Technical (and sometimes Business) Leads often don't understand what Change Management involves or the role it plays in a programme’s success. They plan for system deployments or implementations without really considering its requirements - including reasonable quality user stories or specifications and ongoing access to information, as well as sufficient time to prepare and implement change interventions. It is useful to market the importance of Change Management and seize any opportunities to highlight it’s benefits and resulting ‘quick wins. If you can make the value of Change Management visible and get a 'seat at the Technology table', it will make your role in enabling change that much easier.

2. Different speeds for 'people' vs. 'technology' related change

The second challenge is one of speed. Technology-related change can be designed, built, tested and implemented very quickly, often in an iterative way to make ongoing improvements. On the other hand, people take more time to understand the new changes, the reason for the changes and how to work differently going forward. For Change Managers, it is often difficult to bridge the gap between fast technical delivery and the need to enable change as logically and simply as possible for those impacted, allowing them time to adapt. Information and training material delivered one day may become outdated the next. This can be frustrating both for Change Consultants and for staff or clients on the receiving end.

A few recommendations may help. Firstly, try to work with Business Change Managers to co-create a way of facilitating change in the business. They understand the intricacies of their environment, and if you help them understand the programme challenges, you can discuss effective change interventions that are also quick to adapt in line with technology changes. The old way of delivering learning, for example, may need to change. It may no longer be feasible to try keep long training manuals up-to-date in line with ongoing changes. We may need to add ‘Release notes’ to share minor changes when new releases are deployed. The bulk of the material may then be updated later. Another option may be to build learning tips and hints into the system itself, to make it user friendly and reduce staff’s reliance on formal learning material.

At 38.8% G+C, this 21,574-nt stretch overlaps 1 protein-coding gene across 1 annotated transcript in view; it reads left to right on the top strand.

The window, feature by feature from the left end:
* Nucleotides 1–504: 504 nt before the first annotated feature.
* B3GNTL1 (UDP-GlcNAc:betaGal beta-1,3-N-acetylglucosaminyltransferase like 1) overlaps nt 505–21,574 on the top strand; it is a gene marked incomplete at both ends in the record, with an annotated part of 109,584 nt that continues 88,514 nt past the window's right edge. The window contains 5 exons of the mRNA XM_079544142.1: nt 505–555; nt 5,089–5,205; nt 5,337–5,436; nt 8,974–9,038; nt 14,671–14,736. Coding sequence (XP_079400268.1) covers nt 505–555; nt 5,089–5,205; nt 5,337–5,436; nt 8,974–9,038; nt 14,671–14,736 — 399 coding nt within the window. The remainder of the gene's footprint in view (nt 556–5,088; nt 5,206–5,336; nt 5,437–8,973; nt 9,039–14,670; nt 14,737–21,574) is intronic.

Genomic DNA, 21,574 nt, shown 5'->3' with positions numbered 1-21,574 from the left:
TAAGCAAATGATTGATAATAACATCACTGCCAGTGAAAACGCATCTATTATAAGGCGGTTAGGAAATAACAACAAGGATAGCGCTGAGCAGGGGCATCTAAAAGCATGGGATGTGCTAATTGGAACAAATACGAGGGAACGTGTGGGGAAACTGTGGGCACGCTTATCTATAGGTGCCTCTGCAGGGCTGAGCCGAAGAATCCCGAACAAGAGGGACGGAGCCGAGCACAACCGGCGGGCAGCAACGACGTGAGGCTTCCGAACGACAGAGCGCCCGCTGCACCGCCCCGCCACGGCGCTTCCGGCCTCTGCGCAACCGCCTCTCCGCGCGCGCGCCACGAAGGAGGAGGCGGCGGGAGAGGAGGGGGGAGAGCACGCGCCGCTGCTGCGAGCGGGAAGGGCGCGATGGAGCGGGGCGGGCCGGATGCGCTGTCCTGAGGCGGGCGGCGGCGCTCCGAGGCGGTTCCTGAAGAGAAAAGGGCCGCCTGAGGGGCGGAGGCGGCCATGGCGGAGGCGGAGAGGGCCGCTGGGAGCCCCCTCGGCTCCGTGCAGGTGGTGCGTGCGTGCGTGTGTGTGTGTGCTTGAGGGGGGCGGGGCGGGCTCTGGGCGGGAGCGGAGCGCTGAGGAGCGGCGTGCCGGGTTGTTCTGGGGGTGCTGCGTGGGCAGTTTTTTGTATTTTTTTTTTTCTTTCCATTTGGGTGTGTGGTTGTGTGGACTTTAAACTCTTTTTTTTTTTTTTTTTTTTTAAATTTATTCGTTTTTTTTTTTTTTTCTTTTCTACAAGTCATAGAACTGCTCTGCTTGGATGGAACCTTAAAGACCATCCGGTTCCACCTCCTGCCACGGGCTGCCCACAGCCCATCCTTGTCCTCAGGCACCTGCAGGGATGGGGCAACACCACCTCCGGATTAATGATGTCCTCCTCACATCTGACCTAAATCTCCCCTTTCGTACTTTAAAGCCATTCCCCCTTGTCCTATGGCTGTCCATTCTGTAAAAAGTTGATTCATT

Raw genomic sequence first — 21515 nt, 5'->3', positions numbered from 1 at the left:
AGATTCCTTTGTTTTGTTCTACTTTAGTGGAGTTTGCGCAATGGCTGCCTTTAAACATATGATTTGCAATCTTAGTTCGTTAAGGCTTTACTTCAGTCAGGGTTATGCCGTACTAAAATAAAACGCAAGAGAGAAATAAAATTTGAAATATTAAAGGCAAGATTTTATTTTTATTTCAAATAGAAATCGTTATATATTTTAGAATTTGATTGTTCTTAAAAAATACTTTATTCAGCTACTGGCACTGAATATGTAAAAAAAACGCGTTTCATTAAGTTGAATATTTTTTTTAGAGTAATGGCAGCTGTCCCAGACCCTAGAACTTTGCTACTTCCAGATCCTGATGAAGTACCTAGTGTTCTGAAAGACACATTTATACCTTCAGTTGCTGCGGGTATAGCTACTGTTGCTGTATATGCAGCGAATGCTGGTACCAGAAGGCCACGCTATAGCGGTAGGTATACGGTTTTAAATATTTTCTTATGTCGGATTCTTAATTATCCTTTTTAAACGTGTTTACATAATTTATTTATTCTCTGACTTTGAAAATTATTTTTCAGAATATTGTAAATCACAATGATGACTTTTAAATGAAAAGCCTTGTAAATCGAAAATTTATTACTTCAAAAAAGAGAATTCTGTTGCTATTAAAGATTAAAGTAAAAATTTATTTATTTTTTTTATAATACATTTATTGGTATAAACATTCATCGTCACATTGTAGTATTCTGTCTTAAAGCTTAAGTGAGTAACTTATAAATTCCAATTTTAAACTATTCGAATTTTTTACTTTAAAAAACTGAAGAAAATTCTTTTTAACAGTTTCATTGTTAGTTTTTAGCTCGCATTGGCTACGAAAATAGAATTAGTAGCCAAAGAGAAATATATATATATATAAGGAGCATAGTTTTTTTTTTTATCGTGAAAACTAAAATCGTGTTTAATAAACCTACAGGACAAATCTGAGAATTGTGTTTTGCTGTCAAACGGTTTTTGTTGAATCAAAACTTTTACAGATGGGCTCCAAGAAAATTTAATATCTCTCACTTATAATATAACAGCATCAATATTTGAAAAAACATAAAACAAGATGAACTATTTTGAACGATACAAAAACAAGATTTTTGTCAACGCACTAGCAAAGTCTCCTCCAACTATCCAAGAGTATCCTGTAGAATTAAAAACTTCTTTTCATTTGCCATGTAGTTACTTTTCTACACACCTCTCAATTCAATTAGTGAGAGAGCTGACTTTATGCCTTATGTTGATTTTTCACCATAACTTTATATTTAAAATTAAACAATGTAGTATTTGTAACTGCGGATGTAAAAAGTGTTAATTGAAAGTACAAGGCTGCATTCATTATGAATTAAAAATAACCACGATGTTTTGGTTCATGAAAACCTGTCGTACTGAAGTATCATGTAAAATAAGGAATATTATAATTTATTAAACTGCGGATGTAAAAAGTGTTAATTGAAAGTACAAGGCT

As Change Managers, we also need to help change recipients understand upfront what to expect during the system change, especially where an Agile approach is being taken. While some businesses are already used to Agile, many are not. We need to help them understand why this way of working is important in today's context given the pace of technological change. It is also more important than ever to contextualise specific project changes within the broader case for change. If you can entrench the guiding benefits that you’re aiming to achieve through the programme, it will be easier for staff to contextualise minor ongoing changes. This brings us to challenge #3.